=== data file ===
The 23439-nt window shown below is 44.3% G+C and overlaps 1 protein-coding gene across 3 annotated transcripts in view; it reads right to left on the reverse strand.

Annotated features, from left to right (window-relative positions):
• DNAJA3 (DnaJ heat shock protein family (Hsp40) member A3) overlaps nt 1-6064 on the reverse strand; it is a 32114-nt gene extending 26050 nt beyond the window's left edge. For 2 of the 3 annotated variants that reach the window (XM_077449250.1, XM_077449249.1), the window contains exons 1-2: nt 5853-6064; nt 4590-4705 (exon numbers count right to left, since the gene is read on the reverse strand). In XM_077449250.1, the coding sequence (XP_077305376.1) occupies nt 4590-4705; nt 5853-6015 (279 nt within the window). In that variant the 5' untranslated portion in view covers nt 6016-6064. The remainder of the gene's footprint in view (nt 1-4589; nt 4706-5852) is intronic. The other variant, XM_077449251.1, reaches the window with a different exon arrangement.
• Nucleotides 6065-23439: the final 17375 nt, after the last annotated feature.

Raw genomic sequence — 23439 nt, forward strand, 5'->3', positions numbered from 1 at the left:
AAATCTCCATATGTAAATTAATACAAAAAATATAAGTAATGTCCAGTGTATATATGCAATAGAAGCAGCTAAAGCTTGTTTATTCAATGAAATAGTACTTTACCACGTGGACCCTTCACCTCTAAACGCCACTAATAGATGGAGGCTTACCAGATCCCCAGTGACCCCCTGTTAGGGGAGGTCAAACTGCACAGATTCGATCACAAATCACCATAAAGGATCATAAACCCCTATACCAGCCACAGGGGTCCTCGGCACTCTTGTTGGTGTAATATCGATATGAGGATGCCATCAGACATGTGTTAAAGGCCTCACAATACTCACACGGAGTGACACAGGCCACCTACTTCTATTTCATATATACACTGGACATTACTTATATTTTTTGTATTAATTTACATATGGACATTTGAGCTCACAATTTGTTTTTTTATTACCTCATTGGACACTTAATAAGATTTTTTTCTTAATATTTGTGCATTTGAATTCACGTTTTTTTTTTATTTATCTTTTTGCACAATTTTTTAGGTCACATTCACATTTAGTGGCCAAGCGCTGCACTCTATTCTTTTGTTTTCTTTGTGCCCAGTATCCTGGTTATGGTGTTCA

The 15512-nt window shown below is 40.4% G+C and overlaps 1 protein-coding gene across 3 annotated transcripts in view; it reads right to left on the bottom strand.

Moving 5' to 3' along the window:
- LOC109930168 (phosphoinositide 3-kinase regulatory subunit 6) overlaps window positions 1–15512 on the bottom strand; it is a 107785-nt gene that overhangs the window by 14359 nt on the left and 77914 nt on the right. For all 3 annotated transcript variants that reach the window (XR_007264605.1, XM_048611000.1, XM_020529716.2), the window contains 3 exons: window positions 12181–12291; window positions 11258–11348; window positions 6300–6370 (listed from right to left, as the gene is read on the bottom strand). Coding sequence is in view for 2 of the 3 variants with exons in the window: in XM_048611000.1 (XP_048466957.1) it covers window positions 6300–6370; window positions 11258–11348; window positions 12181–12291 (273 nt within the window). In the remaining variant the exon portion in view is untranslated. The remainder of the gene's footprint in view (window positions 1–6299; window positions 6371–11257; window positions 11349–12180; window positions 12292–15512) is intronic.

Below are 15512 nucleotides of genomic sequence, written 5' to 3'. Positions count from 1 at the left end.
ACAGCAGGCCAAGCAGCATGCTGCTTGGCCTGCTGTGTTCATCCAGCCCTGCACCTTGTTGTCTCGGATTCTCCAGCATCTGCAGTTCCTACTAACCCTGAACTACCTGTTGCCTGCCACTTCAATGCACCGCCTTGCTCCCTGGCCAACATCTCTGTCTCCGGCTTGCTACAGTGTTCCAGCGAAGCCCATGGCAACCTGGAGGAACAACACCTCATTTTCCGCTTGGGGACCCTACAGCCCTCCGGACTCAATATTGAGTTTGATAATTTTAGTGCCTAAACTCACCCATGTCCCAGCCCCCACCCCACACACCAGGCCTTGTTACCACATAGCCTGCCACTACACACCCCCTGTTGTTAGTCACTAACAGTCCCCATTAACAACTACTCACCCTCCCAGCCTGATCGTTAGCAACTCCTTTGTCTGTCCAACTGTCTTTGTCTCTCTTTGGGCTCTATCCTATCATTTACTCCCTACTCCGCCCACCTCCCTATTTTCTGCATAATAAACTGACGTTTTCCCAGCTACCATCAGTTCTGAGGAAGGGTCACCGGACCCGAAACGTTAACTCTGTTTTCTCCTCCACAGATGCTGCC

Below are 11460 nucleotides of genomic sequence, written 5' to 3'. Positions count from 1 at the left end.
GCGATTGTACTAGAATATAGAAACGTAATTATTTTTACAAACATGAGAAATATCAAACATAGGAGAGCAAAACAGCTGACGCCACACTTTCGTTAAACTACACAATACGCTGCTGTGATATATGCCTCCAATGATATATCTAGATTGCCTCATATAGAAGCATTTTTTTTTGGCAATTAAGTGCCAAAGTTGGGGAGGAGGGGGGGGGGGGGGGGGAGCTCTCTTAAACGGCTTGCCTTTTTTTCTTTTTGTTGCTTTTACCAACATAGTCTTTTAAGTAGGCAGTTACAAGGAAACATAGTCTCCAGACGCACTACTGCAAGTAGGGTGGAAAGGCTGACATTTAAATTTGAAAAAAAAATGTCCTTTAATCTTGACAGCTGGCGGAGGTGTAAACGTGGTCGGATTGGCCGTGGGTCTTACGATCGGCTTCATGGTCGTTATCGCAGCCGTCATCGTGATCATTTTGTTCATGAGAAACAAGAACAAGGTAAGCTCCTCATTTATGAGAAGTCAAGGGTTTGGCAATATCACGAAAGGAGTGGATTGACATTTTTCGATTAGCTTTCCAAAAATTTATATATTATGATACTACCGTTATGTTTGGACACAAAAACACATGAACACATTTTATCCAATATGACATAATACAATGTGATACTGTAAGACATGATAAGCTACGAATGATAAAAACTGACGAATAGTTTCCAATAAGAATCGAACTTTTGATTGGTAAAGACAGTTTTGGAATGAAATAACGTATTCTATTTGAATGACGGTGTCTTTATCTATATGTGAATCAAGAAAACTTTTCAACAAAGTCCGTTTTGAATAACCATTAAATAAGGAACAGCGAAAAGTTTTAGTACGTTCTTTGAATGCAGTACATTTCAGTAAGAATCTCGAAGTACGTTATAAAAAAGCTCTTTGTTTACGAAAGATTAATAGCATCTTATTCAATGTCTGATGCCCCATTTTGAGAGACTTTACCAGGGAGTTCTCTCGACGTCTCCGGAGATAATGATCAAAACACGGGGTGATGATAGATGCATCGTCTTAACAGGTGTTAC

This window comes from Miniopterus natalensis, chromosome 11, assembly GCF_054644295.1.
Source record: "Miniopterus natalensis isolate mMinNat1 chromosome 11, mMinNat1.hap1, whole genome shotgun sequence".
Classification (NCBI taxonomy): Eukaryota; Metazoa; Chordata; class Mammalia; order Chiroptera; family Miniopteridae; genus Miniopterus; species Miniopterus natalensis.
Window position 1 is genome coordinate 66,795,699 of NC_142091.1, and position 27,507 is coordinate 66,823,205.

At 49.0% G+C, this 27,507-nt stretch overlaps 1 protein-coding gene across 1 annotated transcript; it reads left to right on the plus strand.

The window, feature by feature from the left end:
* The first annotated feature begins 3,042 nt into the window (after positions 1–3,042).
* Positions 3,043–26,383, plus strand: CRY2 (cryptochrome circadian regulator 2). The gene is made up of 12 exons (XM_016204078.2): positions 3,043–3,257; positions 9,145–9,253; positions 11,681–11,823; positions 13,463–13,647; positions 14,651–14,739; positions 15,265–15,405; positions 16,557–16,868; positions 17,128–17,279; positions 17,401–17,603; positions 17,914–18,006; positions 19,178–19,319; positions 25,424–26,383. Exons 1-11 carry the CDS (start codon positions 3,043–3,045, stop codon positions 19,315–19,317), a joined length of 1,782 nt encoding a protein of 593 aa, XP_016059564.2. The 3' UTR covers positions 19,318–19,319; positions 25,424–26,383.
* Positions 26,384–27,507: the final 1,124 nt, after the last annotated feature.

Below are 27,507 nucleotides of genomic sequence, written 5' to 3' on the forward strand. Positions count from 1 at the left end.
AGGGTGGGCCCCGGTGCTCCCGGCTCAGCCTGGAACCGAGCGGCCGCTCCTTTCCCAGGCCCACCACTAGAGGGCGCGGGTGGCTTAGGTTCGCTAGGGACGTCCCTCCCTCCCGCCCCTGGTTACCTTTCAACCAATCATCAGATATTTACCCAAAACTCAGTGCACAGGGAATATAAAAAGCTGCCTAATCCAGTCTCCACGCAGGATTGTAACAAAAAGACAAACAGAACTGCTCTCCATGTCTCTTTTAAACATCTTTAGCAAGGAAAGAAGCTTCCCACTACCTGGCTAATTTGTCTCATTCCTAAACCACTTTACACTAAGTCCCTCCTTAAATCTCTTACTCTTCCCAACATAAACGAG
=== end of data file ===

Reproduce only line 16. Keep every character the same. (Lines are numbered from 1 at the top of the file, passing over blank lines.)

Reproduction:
Classification (NCBI taxonomy): Eukaryota; Metazoa; Chordata; class Mammalia; order Chiroptera; family Miniopteridae; genus Miniopterus; species Miniopterus natalensis.